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NZ Transport Agency teams up with the Waikato Regional Council to spread the Safer Journeys message

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Collaboration and consistent messaging are key ingredients in an initiative launched recently between the New Zealand Transport Agency (NZTA) and Waikato Regional Council. The aim of this work is to assist the NZTA, the region's councils and road safety partners to significantly reduce Waikato's road related fatalities and serious injury crashes.

The NZTA and Waikato Regional Council have been discussing how to ensure 'Safe System' thinking can be further implemented through the Regional Road Safety Strategy, which is currently being reviewed. Small workshops began in July, in partnership with each council in the Waikato region.

Council roading teams, planners and elected members have been attending the local workshops.  Separate meetings with Police, Accident Compensation Corporation, district health boards, the Road Transport Association and National Roads Carriers are also part of the initiative.

Safer Journeys, New Zealand's Road Safety Strategy 2010-2020, envisions a safe road system increasingly free of death and serious injury. It includes the 'Safe System' approach, which represents a fundamental shift in the way we think about road safety.

"A 'Safe System' is greater than the sum of its parts," says NZTA Regional Director (Waikato/Bay of Plenty), Harry Wilson.  "Even slight improvements across roads, speeds, vehicles and users will lead to proportionally greater safety outcomes.  Working together with our road safety partners on initiatives such as these workshops, helps ensure greater road safety for everyone."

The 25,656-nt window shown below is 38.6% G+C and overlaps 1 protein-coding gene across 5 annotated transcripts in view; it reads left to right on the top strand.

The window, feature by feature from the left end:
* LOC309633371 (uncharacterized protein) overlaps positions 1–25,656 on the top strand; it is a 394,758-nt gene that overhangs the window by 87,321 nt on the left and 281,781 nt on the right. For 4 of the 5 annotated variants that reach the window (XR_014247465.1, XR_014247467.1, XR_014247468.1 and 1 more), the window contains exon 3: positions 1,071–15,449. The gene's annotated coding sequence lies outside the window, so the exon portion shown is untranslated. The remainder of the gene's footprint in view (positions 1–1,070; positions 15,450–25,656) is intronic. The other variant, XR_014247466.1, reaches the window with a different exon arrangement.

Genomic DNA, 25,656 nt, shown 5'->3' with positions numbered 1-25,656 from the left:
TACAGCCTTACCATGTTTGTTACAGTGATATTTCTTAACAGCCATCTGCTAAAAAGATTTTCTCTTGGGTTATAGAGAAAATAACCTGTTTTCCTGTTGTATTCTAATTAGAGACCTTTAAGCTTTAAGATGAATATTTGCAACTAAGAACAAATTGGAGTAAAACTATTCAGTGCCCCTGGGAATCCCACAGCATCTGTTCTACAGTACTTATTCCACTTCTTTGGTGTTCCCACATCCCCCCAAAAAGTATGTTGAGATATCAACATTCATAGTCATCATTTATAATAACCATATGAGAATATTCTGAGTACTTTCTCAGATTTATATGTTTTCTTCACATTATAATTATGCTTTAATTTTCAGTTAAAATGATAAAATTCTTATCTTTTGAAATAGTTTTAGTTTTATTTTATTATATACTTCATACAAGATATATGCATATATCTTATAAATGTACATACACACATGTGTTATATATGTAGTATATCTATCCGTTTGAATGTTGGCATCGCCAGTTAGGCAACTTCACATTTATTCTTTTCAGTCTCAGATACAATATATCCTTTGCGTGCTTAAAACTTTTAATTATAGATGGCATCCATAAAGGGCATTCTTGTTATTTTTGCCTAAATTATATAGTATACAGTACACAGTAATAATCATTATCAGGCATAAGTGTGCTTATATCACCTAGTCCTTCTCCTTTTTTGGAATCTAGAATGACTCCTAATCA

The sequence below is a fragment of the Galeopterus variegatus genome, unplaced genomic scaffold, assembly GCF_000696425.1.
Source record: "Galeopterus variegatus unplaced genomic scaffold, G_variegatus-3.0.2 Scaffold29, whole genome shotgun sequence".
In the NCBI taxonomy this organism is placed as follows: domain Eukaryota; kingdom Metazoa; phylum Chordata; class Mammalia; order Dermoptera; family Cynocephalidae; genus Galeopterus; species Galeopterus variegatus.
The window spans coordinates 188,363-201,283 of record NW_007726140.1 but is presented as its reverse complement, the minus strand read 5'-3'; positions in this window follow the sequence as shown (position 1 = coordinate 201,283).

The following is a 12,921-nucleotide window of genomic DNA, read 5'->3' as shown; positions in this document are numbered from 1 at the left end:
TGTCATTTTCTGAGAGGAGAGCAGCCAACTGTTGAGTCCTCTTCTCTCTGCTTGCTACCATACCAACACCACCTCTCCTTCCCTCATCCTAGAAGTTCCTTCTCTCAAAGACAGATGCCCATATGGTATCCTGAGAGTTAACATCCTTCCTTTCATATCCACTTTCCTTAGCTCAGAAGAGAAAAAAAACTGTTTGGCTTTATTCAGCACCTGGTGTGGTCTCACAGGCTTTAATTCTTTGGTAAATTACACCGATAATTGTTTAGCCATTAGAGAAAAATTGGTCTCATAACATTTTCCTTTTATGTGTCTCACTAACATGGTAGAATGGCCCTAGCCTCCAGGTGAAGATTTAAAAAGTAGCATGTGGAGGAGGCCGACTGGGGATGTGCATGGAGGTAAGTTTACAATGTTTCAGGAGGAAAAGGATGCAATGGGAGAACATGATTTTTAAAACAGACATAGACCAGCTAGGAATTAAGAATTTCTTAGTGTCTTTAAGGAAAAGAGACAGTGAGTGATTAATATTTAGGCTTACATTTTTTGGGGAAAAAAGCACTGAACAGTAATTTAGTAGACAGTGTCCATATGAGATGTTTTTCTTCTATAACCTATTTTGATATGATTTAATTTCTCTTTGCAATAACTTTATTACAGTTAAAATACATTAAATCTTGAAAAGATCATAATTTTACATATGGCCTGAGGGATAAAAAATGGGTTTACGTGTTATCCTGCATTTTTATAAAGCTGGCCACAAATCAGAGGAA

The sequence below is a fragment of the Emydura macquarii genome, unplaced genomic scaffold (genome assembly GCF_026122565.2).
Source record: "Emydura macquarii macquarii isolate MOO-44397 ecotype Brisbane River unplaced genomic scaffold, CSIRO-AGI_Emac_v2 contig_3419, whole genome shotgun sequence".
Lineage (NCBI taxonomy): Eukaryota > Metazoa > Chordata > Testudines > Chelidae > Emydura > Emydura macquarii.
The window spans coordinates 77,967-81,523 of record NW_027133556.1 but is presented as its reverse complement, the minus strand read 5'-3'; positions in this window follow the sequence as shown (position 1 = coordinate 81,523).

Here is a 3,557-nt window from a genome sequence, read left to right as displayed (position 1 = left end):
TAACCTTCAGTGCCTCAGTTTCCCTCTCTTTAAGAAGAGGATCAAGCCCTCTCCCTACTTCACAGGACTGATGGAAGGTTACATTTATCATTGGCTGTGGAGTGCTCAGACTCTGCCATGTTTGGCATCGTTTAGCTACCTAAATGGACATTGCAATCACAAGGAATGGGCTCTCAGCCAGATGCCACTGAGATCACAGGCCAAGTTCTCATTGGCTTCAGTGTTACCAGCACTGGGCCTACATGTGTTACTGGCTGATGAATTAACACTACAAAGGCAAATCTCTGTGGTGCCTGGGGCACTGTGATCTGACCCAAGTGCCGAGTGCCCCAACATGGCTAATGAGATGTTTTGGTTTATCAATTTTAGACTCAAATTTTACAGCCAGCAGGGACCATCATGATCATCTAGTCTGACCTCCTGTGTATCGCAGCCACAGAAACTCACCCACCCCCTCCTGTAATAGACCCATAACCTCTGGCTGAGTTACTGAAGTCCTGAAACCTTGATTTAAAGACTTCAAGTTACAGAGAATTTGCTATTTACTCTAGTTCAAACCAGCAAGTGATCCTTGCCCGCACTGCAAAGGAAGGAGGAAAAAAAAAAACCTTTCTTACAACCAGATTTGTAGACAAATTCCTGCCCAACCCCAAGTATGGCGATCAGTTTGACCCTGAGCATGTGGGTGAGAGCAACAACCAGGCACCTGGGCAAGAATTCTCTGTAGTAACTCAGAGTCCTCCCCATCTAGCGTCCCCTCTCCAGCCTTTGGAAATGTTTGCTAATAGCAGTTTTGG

The Waikato Regional Transport Committee noted in its July meeting that most actions identified in the Waikato Regional Road Safety Strategy 2009-2012 had been met over the past three years. At the current rate, Waikato is expected to have halved the number of road related fatalities by 2027 - 13 years earlier than noted in the original target. But the aim to reduce road related serious injuries by 25 per cent by 2040 is behind target.

Waikato regional councillor and regional transport committee acting chairperson, Paula Southgate, said that there is some hard work ahead to ensure a collective response to improving road safety.

"There is no quick fix to reducing our road toll and improving road safety generally in the Waikato. This effort will require everyone's involvement - from our stakeholders and all road users - if we are to see some continued positive change in the region."

A 'Safe System' includes:

  • safe roads and roadsides that are predictable and forgiving of mistakes - their design should encourage appropriate road user behaviour and safe speeds
  • safe speeds that suit the function and level of safety of the road - road users will increasingly understand what travelling at safe speeds means and willingly comply with speed limits
  • safe vehicles that help prevent crashes and protect road users from crash forces that cause death or serious injury
  • safe road use, ensuring that road users are skilled and competent, alert and unimpaired, and that people comply with road rules, choose safer vehicles, take steps to improve safety and demand safety improvements.

 

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